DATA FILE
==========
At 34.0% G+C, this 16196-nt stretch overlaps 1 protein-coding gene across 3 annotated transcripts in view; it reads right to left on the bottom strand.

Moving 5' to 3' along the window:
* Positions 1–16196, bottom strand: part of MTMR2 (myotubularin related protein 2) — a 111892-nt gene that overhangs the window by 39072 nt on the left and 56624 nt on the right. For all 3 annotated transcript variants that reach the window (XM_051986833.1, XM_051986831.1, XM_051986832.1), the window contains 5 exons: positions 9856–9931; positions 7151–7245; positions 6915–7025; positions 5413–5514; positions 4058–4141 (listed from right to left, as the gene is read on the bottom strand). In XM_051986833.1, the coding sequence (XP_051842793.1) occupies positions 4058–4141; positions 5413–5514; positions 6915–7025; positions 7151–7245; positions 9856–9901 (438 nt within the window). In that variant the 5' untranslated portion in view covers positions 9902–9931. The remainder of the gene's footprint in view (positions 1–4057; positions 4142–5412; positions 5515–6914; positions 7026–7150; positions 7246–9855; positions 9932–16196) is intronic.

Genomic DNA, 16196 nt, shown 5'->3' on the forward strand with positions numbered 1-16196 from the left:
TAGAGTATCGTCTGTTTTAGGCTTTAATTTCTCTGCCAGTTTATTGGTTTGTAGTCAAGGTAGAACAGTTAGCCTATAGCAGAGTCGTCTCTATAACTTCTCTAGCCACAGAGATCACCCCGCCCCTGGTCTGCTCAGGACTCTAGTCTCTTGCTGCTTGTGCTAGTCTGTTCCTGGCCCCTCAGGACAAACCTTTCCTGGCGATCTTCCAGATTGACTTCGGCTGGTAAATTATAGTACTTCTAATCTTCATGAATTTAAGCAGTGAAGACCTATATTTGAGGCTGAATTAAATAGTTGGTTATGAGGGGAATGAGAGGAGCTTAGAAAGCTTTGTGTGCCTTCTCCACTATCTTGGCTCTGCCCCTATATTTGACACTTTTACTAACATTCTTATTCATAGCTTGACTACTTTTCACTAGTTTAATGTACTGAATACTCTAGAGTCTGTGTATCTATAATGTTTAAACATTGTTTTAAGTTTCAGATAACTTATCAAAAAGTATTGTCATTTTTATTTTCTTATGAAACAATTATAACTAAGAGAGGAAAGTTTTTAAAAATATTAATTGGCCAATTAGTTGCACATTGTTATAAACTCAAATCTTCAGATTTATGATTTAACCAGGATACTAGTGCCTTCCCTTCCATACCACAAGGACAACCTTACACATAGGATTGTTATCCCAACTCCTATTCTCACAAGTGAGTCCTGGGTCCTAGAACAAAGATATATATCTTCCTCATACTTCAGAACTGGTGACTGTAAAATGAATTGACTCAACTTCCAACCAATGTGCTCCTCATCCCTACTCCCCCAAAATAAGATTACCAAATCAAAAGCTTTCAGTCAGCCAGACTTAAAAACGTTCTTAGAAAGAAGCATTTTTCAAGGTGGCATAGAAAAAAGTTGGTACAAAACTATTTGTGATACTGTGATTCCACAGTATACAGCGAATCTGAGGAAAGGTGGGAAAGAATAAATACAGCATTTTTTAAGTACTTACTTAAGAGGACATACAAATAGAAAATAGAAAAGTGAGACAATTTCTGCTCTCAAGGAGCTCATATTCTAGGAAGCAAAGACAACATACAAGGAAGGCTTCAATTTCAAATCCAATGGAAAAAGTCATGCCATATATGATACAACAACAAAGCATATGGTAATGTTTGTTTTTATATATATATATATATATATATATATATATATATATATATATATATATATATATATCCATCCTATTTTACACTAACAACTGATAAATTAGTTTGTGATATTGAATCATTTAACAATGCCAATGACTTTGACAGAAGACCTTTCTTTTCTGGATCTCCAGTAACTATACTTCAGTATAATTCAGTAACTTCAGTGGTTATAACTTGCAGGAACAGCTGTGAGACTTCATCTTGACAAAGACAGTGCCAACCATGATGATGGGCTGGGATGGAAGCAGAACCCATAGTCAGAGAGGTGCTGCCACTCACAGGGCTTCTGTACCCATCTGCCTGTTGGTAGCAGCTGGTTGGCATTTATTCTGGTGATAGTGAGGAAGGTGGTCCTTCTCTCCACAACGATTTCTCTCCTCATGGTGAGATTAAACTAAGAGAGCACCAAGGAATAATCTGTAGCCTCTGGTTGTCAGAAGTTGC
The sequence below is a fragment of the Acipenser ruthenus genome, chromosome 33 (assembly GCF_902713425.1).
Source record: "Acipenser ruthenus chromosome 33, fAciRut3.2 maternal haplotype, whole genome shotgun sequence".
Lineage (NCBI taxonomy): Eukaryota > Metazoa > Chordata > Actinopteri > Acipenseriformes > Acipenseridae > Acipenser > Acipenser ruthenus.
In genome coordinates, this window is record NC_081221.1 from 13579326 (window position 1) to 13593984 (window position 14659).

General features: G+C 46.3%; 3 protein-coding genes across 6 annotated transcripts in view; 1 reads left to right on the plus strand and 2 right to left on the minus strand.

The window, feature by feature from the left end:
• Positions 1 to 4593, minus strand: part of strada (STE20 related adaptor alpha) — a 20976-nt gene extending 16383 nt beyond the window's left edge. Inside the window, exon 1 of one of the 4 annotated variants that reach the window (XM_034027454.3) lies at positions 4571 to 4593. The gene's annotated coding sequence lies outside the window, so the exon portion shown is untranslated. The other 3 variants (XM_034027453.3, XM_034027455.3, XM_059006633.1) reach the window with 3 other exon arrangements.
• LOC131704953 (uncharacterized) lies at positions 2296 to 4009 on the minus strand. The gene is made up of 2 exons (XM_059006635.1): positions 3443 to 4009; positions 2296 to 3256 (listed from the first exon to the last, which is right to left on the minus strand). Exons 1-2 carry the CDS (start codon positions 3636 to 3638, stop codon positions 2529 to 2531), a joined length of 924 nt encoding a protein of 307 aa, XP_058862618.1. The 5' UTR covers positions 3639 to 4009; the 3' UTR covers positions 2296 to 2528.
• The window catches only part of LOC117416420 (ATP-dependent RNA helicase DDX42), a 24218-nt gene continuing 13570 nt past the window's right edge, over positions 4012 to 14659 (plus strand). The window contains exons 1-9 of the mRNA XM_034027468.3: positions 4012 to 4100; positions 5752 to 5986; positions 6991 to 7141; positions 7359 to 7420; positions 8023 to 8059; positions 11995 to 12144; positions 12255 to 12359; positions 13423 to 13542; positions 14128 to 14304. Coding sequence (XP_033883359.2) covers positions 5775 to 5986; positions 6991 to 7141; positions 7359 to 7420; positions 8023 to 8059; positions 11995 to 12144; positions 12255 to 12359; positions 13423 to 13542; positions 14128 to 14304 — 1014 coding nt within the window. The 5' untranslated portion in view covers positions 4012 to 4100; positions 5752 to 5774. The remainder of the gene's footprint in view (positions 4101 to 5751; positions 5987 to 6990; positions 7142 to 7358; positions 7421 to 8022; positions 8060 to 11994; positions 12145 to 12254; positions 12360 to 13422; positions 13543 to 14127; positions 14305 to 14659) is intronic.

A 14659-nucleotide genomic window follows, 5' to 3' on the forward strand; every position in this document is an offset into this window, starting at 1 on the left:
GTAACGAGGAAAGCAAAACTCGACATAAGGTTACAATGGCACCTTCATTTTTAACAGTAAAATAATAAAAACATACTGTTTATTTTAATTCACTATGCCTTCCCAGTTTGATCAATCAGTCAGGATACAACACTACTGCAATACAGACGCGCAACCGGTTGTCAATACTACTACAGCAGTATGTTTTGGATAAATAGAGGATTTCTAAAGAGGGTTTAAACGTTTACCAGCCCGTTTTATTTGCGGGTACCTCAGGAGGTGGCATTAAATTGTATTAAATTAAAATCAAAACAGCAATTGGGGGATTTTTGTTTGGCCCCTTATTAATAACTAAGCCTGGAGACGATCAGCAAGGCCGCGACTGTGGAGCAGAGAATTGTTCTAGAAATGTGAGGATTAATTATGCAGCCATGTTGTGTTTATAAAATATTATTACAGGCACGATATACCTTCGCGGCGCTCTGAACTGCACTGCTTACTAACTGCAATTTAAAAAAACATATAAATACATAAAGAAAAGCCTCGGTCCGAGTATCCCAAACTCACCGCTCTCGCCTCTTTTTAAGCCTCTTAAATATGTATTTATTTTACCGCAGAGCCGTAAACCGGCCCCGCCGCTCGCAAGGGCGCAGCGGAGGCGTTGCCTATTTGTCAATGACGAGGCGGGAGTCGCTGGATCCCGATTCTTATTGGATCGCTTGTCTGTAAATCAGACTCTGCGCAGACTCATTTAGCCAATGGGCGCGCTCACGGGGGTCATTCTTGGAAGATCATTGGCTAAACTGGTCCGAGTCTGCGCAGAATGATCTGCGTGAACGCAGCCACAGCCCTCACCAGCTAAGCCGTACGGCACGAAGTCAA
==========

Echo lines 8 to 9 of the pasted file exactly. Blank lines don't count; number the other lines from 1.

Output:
Lineage (NCBI taxonomy): Eukaryota > Metazoa > Chordata > Actinopteri > Acipenseriformes > Acipenseridae > Acipenser > Acipenser ruthenus.
In genome coordinates, this window is record NC_081221.1 from 13579326 (window position 1) to 13593984 (window position 14659).